13 Facts About Harry Belafonte

Facts About Harry Belafonte

Quick Facts

Birth Year: 1927
Nationality: American
Profession: Singer, Actor, Activist
Genres: Calypso, Pop, Folk
Net Worth: $28 million

In this article, we will delve into 13 fascinating facts about Harry Belafonte, the iconic singer, actor, and activist.

We will explore his life, accomplishments, and how he made an impact on the world.

Facts About Harry Belafonte

  1. Born in Harlem, New York, but raised in Jamaica: Harry Belafonte was born on March 1, 1927, in Harlem, New York. His parents were immigrants from the Caribbean, and he spent a significant portion of his childhood in Jamaica before returning to New York City. This upbringing greatly influenced his musical style, leading to his later success in the calypso genre.
  2. Served in the U.S. Navy during World War II: At the age of 19, Belafonte enlisted in the United States Navy and served as a munitions loader during World War II. After the war, he used the G.I. Bill to study acting at the Dramatic Workshop of the New School in New York.
  3. First album was “Mark Twain and Other Folk Favorites”: In 1954, Harry Belafonte released his first album, “Mark Twain and Other Folk Favorites.” Although not as successful as his later works, this debut showcased his unique blend of folk, pop, and Caribbean music.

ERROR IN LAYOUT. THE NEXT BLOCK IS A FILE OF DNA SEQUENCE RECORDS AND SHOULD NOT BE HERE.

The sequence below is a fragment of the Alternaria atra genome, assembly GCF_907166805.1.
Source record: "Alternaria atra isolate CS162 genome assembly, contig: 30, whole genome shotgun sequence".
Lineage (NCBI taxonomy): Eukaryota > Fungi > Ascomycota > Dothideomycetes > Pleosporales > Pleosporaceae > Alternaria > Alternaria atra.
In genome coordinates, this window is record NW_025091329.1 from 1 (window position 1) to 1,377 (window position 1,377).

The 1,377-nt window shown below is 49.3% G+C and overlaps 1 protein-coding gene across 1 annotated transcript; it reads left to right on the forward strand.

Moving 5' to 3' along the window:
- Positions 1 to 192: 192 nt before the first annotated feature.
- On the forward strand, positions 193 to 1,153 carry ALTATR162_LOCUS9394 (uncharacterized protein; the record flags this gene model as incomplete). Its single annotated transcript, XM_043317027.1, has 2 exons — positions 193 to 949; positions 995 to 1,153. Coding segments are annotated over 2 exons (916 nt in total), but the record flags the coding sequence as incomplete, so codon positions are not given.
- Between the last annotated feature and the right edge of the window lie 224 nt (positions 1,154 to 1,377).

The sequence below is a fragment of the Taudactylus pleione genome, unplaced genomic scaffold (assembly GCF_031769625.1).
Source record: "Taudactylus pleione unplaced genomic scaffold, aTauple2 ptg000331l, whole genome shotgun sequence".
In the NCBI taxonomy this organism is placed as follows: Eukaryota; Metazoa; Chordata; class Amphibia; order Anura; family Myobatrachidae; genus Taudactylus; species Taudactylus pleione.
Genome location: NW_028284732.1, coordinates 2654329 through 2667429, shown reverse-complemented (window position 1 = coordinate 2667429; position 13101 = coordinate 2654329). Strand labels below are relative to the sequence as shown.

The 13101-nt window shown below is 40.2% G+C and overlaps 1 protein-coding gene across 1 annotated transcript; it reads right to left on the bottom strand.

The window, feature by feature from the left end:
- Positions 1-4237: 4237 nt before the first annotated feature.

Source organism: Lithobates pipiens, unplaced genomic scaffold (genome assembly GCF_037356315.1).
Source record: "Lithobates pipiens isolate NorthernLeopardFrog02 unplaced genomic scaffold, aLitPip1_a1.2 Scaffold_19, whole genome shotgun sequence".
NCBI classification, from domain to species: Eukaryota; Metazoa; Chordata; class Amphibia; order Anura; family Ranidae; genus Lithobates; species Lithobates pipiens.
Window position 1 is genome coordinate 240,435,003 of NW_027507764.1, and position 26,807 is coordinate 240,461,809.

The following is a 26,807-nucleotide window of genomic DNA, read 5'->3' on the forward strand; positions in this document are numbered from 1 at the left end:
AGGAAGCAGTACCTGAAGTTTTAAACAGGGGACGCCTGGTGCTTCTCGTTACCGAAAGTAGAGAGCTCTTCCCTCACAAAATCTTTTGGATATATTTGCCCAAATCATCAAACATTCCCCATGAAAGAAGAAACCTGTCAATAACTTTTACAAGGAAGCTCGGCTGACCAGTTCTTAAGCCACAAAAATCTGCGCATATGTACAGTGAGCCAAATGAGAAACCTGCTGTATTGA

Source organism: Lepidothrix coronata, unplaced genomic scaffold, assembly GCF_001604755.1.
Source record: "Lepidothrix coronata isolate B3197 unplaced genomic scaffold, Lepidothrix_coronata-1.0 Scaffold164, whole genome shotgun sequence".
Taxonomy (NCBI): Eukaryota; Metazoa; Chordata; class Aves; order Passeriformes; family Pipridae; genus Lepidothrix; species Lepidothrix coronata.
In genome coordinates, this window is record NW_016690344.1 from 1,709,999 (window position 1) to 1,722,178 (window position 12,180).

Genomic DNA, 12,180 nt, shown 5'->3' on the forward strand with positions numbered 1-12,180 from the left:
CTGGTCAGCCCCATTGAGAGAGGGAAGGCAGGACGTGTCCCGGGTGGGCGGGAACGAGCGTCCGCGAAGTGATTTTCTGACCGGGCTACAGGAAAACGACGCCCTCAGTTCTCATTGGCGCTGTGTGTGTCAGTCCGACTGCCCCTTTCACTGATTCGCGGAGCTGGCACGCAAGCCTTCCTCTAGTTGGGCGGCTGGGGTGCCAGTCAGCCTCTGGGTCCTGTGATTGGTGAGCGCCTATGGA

13 Facts About Harry Belafonte |
    Belafonte / Wikimedia Commons
  4. Became the “King of Calypso” with the album “Calypso”: Belafonte’s 1956 album “Calypso” was a breakthrough, becoming the first LP to sell over a million copies.

    With hits like “Day-O (The Banana Boat Song),” Belafonte earned the nickname “King of Calypso” for popularizing the Caribbean music genre.

  5. Won a Tony Award for “John Murray Anderson’s Almanac”: In addition to his musical success, Belafonte was also an accomplished actor.

    He won a Tony Award in 1954 for his role in the Broadway revue “John Murray Anderson’s Almanac”.

  6. Civil Rights Movement Activist: Belafonte was a dedicated civil rights activist, working closely with Martin Luther King Jr. and helping to organize events like the 1963 March on Washington.

    He also used his fame to raise funds for the movement.

  7. Goodwill Ambassador for UNICEF: In 1987, Belafonte was appointed a Goodwill Ambassador for UNICEF, using his influence to raise awareness and support for children’s issues around the world.
  8. Co-founder of the non-profit organization “Sankofa”: In 2013, Belafonte co-founded the non-profit organization “Sankofa,” which focuses on social justice issues, particularly those affecting African Americans.
  9. Recipient of numerous awards and honors: Throughout his career, Belafonte has received many prestigious awards, including a Grammy Lifetime Achievement Award, the National Medal of Arts, and the Jean Hersholt Humanitarian Award.
  10. Has a star on the Hollywood Walk of Fame: In 1960, Harry Belafonte was awarded a star on the Hollywood Walk of Fame in recognition of his contributions to the entertainment industry.

    Harry Belafonte Star Hollywood Walk Of Fame
    Belafonte Walk of Fame / Wikimedia Commons
  11. Active in the anti-apartheid movement: Belafonte was a vocal opponent of apartheid in South Africa and played a crucial role in raising global awareness about the issue.

    He was also a key supporter of the African National Congress (ANC) and helped organize the star-studded “We Are the World” recording for African famine relief in 1985.